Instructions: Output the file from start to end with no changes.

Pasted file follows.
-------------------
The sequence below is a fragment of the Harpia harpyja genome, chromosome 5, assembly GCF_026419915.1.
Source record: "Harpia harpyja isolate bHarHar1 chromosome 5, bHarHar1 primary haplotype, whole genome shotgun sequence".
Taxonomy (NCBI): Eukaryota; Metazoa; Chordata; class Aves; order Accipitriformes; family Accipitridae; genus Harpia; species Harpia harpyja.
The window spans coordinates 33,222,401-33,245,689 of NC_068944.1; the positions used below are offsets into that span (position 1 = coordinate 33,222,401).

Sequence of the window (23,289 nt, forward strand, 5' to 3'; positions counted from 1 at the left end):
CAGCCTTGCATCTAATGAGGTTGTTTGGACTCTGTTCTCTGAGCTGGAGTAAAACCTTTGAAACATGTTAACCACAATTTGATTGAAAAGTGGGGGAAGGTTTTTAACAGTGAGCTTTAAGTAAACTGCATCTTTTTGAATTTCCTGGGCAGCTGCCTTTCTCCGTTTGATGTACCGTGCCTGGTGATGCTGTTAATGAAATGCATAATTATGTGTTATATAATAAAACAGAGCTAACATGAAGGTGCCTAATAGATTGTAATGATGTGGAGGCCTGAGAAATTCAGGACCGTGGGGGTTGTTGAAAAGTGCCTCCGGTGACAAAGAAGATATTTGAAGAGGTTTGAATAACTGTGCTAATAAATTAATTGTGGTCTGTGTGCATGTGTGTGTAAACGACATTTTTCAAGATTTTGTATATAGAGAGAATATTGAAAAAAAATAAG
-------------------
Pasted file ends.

The sequence below is a fragment of the Harpia harpyja genome, chromosome 5, assembly GCF_026419915.1.
Source record: "Harpia harpyja isolate bHarHar1 chromosome 5, bHarHar1 primary haplotype, whole genome shotgun sequence".
Taxonomy (NCBI): Eukaryota; Metazoa; Chordata; class Aves; order Accipitriformes; family Accipitridae; genus Harpia; species Harpia harpyja.
The window spans coordinates 33,222,401-33,245,689 of NC_068944.1; the positions used below are offsets into that span (position 1 = coordinate 33,222,401).

Sequence of the window (23,289 nt, forward strand, 5' to 3'; positions counted from 1 at the left end):
CAGCCTTGCATCTAATGAGGTTGTTTGGACTCTGTTCTCTGAGCTGGAGTAAAACCTTTGAAACATGTTAACCACAATTTGATTGAAAAGTGGGGGAAGGTTTTTAACAGTGAGCTTTAAGTAAACTGCATCTTTTTGAATTTCCTGGGCAGCTGCCTTTCTCCGTTTGATGTACCGTGCCTGGTGATGCTGTTAATGAAATGCATAATTATGTGTTATATAATAAAACAGAGCTAACATGAAGGTGCCTAATAGATTGTAATGATGTGGAGGCCTGAGAAATTCAGGACCGTGGGGGTTGTTGAAAAGTGCCTCCGGTGACAAAGAAGATATTTGAAGAGGTTTGAATAACTGTGCTAATAAATTAATTGTGGTCTGTGTGCATGTGTGTGTAAACGACATTTTTCAAGATTTTGTATATAGAGAGAATATTGAAAAAAAATAAG